2. What Does Psoriasis Look Like?

      Psoriasis is characterized by salmon-pink, round, well-bordered bumps and plaques with silvery scales on their outer layer. Psoriasis plaques can either itch or feel sore. The scales are loose and easily removed by scratching, which often results in minimal bleeding. Psoriasis may be localized to one area such as the nails or genitals, dispersed to an entire region such as the scalp, or universally distributed to the skin throughout the entire body. Common areas include the elbows, knees, palms, shins, nails, arches of feet, lower back, genitals, and anal folds. Psoriasis may also cause a type of arthritis called “Psoriatic Arthritis” with joint pain, weakness, chills, and fever. Without early recognition and treatment, psoriatic arthritis can potentially be disabling and crippling.

    3. Who Does Psoriasis Affect?

      Psoriasis can begin at all ages, but most commonly begins near or around two age peaks of 23 years and 55 years, and occurs equally among males and females. Smoking and obesity also appear to be associated with psoriasis, though the cause and effect relationship is not clear.

    4. What Causes Psoriasis?

      Psoriasis begins in the immune system. For reasons yet unknown, T cells are mistakenly activated and begin signalling skin cells to shorten their normal cell cycle duration. This causes a much faster turnover of skin cells and an increase of up to 30 times the normal production. Swelling and inflammation ensue. The long-term result is a significant reddening, thickening and scaling of the affected region.

    5. What Triggers Psoriasis?

      Certain triggers may exacerbate pre-existing psoriasis plaques, or cause a sudden onset of plaques, especially in areas that have been affected once before. These factors include physical trauma such as rubbing and scratching, bacterial infections, alcohol consumption, smoking, stress, weather changes, dry climates, or certain medicines.

    6. How Can My Psoriasis Be Treated?

      Although management and control of psoriasis are very difficult, it is certainly possible and can be attained for many patients with a well-planned treatment regimen. Phototherapy for psoriasis in the form of narrow-band UVB phototherapy may help to improve large areas of the skin without the side effects of oral or topical medications.
      The Exsys Excimer laser has been extremely successful in treating psoriasis for many patients. The excimer 308 nm laser uses a carefully focused beam of narrow-band UVB light delivered through a sophisticated fibre-optic device and allows higher doses of narrow-band UVB light with minimal exposure of nearby, healthy skin.

  1. Excimer Exsys laser 308 nm for Psoriasis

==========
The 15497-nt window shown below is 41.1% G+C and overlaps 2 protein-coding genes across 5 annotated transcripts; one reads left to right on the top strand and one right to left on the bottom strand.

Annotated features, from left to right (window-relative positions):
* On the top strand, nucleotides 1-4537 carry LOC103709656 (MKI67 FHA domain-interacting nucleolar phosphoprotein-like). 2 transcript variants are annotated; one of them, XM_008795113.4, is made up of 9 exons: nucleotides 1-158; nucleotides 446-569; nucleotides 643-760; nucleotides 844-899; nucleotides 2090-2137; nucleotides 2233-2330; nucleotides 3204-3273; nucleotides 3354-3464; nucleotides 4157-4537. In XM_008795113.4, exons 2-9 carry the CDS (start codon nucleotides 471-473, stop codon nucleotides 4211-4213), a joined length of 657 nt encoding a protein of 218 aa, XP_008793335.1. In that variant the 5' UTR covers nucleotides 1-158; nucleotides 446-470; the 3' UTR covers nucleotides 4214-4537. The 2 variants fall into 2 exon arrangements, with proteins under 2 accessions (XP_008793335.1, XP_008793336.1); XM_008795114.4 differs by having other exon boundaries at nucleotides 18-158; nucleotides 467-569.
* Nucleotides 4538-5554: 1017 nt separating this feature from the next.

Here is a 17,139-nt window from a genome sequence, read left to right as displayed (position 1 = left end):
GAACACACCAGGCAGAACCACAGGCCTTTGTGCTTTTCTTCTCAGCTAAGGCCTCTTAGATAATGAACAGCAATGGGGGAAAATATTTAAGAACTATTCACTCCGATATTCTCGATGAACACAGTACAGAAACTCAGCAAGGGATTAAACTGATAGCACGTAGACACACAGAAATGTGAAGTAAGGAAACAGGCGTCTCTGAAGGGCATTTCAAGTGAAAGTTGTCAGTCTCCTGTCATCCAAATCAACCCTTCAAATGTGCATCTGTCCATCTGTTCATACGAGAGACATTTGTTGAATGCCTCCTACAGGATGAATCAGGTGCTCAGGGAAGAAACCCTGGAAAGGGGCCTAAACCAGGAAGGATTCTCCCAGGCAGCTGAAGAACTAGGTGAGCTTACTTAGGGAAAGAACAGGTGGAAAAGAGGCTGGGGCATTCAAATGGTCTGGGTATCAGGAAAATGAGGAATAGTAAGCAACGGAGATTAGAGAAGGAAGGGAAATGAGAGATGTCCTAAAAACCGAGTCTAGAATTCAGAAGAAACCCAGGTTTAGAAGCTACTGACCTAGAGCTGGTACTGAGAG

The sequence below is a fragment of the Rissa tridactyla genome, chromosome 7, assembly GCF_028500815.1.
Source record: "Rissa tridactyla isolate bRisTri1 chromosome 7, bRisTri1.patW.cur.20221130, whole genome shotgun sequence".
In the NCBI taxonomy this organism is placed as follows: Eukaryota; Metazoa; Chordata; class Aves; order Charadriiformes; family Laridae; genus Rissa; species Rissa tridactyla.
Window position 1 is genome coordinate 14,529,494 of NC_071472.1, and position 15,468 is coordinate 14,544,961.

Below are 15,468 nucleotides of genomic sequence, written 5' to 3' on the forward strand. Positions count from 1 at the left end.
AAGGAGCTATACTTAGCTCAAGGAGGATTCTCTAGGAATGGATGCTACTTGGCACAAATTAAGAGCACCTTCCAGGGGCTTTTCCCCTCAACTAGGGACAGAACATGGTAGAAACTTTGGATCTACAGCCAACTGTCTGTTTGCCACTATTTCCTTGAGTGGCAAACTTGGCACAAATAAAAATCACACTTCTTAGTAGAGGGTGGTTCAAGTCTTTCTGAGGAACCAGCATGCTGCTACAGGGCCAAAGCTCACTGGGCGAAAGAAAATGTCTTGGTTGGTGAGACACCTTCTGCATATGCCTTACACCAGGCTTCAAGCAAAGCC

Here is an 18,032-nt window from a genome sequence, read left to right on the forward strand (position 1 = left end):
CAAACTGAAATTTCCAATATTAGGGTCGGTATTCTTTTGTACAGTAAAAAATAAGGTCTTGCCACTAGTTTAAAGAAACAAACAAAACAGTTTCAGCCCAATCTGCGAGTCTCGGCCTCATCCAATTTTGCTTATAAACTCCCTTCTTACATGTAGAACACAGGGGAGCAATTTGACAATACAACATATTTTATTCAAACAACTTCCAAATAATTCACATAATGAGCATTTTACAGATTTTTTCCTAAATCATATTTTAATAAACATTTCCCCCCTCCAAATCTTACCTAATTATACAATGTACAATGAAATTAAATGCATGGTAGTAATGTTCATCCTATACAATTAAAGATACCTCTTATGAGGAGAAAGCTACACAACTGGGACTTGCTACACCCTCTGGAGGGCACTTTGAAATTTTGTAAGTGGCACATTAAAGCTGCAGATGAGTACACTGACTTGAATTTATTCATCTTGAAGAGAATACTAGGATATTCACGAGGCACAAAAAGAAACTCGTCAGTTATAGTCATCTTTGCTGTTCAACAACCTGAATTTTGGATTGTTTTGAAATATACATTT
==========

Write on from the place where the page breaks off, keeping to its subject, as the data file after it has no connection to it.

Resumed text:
1. What is Irritant Contact Dermatitis?

    Irritant dermatitis is an irritating skin reaction to specific compounds or agents outside of the body that the skin contacts repeatedly, such as chemicals, detergents, or oils. It may involve swelling, redness, itching, blistering, “weeping” clear fluid, crusting, the formation of clear vesicles, pustules, dryness, peeling, or allergic-like reactions of the involved area. Irritant dermatitis may continue for months at a time.

    2. What Does Irritant Contact Dermatitis Look Like?

    Acute cases of irritant dermatitis may involve multiple small, clear fluid-filled blisters on well-bordered, raised, red patches. These small blisters often burst and cause a yellow crust to form around the irritated region. Irritant contact dermatitis lasting longer than one week may appear as red bumps forming entire plaques across the skin having indistinct borders, as well as dryness, itching, peeling and scabbing throughout the affected region. This appearance may be difficult to discern from other types of dermatitis, such as atopic dermatitis (i.e. eczema) or allergic contact dermatitis (i.e. nickel allergy). Secondary bacterial infection may cause the formation of pustules, which may become tender and eventually burst. Chronic cases involve dull red, extremely itchy, cracking, peeling, thickened and leathery skin. Symptoms are localized only to areas which the irritating chemical or causative agent has contacted.

    3. Who Does Irritant Contact Dermatitis Affect?

    Irritant dermatitis may affect individuals of all ages working with or around possible skin irritants, such as abrasive substances, detergents, acids, alkaline agents, oxidants, reducing agents, plants, animals, enzymes, or particulate fibers such as fiberglass or wood dust. Irritant dermatitis may affect anyone, given sufficient exposure to irritants, but those with atopic dermatitis are particularly susceptible. 80% of cases of occupational hand dermatitis are due to irritants, most often affecting cleaners, hairdressers and food handlers.

    4. What Causes Irritant Contact Dermatitis?

    Irritant dermatitis is caused by the immune system’s reaction to chemical or mechanical damage to the skin. With each new exposure, the irritating agent kills or damages skin cells, causing an amplified release of inflammatory agents from the immune system. These agents promote itching, redness, and flaking. The end result is a chronic inflammation of the skin, as well as a perpetual migration of blood cells and immune system cells to the affected location.

    5. What Triggers Irritant Contact Dermatitis?

    Certain factors may trigger irritant dermatitis, especially in workers exposed regularly to chemicals, powders, or the irritating agents listed above. Factors exacerbating the condition include continued exposure to the causative agent, previously diagnosed atopic eczema, and activities such as car maintenance, gardening, or hobbies causing repeated skin abrasion. In all cases of irritant dermatitis, rubbing and scratching are behaviours that worsen the condition by introducing secondary bacterial infections to the involved areas.